“We all have to educate ourselves and understand how new rent controls will affect values,” says John Sebree. “The rules have changed a little, but the opportunity for sound investment returns still exist.”

CHICAGO–Here are two truths about the recent movement of states toward rent control: Yes, it’s a trend, and no, it’s not the end of the world as we know it.

So says John Sebree, senior vice president and national director of Marcus & Millichap’s National Multi Housing Group, in the wake of California’s new rent control regulations. He senses a trend in that, “Prior to 2019, rent control in the United States was only on a municipal basis, and only a few cities–Manhattan; Washington, DC; and a handful of municipalities around Los Angeles and San Francisco, CA–had it.”

But virtually overnight, what was once a municipal issue became a state consideration when Oregon passed its own rent regs late last year, with California and New York following suit this year. “And now several of the presidential candidates are floating the idea of national rent control.” (Sebree explains that California’s new regs, while going into effect next year, are retroactive to March of 2019.)

Marcus & Millichap has released a research paper and hosted a webcast (now available on demand) on the subject, and together with insights from Sebree himself, the market can begin to make sense of the new dynamics of investing in multifamily real estate. The upshot of both is that rent control creates a tale of two markets, one for workforce housing and one for investors, and it’s clearly the potential renters who stand to lose the most.

“We’re dealing with a housing crisis in this country,” Sebree tells GlobeSt.com, “especially for working-class families. Over the past few years, household growth has increased demand at a much greater rate than the supply of total new units brought online–both single and multifamily. So demand exceeds supply. The problem is that rent control doesn’t increase the supply or spur new development. In fact, most economists state new construction will be stymied by the existence of rent control.”

Caps on rents, he explains, limit the values that can justify new construction, making it harder to pencil out. Plus, despite California’s stipulation that rents revert to market rate once the resident relocates, rent control diminishes a tenant’s incentive to do so. “When the kids grow and move out, the family would traditionally downsize,” argues Sebree. “But if their rent is low, why would they want to?” And that’s a decision that impacts the next generation of workforce residents.

There are solutions to the issue, the Marcus executive notes, but those take a coming together of dissonant voices: Owners and municipality decision-makers.

“We need to increase the supply of rental units for middle-income families,” he says. “The National Multifamily Housing Council completed a study in 2018 that revealed 35 percent of the costs of building an apartment building are soft costs–expenses such as application, zoning and environmental fees you have to pay even before you buy your first building materials. In this sort of environment, the only projects that make sense exist in the higher tranches–Class A projects.”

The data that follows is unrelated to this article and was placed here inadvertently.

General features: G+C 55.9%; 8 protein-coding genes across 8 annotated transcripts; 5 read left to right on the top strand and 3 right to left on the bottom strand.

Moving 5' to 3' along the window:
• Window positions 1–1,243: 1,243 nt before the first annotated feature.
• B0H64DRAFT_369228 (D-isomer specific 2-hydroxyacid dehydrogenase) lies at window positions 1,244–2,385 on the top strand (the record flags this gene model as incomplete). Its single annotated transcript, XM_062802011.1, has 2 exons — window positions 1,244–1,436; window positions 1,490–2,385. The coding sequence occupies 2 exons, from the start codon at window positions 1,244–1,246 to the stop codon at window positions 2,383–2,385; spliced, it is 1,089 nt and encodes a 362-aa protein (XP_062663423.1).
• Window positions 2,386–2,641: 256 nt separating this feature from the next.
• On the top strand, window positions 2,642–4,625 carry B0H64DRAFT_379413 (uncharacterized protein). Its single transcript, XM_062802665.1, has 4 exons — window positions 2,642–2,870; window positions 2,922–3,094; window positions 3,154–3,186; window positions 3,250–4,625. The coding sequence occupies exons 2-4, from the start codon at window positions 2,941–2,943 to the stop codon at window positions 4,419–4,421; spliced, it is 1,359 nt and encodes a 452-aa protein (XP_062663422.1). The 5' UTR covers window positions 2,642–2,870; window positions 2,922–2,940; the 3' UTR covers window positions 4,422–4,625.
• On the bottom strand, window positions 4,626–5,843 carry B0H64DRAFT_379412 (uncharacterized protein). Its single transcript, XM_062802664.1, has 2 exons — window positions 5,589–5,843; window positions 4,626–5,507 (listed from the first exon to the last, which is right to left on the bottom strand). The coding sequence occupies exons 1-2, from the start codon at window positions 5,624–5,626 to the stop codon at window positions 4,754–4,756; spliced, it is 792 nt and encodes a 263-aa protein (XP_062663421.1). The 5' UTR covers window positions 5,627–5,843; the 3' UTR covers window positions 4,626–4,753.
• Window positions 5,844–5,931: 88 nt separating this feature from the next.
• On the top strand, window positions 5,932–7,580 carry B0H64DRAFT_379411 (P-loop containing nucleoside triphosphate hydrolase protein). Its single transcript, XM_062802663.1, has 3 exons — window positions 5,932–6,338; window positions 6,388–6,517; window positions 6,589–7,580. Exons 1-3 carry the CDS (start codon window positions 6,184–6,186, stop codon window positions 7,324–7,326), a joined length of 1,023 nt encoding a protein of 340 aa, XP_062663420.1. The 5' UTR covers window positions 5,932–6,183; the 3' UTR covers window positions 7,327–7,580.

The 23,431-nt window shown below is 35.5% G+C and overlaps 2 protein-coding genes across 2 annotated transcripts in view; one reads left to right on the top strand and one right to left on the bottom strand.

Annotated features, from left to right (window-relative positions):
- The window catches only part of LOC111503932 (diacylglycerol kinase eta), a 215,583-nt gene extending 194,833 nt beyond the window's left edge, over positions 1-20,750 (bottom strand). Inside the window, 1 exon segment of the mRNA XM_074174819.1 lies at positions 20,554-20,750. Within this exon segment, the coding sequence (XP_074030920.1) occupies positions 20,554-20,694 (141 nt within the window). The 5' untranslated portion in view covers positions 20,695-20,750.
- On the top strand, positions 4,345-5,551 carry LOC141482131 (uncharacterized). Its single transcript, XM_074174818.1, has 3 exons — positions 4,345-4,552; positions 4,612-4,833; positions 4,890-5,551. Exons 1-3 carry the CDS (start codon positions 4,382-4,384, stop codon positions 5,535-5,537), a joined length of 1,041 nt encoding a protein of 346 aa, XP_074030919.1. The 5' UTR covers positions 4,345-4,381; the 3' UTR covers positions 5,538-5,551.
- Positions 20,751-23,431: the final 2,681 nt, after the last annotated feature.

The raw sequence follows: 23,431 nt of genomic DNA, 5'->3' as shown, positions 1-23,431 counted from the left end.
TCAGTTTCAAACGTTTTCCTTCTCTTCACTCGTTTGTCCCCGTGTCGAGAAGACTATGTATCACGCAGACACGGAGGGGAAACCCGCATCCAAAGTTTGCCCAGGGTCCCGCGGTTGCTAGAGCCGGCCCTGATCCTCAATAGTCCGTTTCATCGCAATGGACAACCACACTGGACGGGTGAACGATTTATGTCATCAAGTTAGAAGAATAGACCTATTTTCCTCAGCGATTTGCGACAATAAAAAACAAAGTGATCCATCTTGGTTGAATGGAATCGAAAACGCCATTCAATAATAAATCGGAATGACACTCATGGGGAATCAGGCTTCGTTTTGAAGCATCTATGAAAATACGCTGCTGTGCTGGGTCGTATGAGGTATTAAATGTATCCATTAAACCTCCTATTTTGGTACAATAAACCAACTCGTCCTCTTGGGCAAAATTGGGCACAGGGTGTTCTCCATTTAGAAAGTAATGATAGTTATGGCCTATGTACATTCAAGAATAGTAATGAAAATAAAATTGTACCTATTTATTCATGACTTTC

Dialog needs to take place, he says, with compromise on both sides. If a municipality can adjust fees and guidelines on density, the developer can more easily include a percentage of workforce housing units in the development, says Sebree. “Right now, you’ve got one side of the equation with a hardline stance on rent control,” he says. “Our position is that rent control not only fails to solve that issue, but it will make the problem worse.”

So what, then, is Sebree’s advice for investors of multifamily in general? “Any time new regulations are implemented, no matter the industry,” he says, “the first response is that the world has come to an end. But it hasn’t. Owners simply need to understand how to operate within those new regulations.  Investors have been buying and selling multifamily properties in rent-control markets for many years.  Some of the rules have changed, but the fundamentals remain very strong.”

One small part of that is the understanding that rent control doesn’t mean rent freezes. Sebree explains that rent increases in most markets are tied to the consumer price index, plus an established percentage increase so that rental increases will continue.

“The metrics might change,” he continues, “but the industry will continue to do very well. Right now, this is all very new, and no one can say for certain that this or that will be the state of the market next year. We all have to educate ourselves and understand how new rent controls will affect values. The rules have changed a little, but the opportunity for sound investment returns still exist.”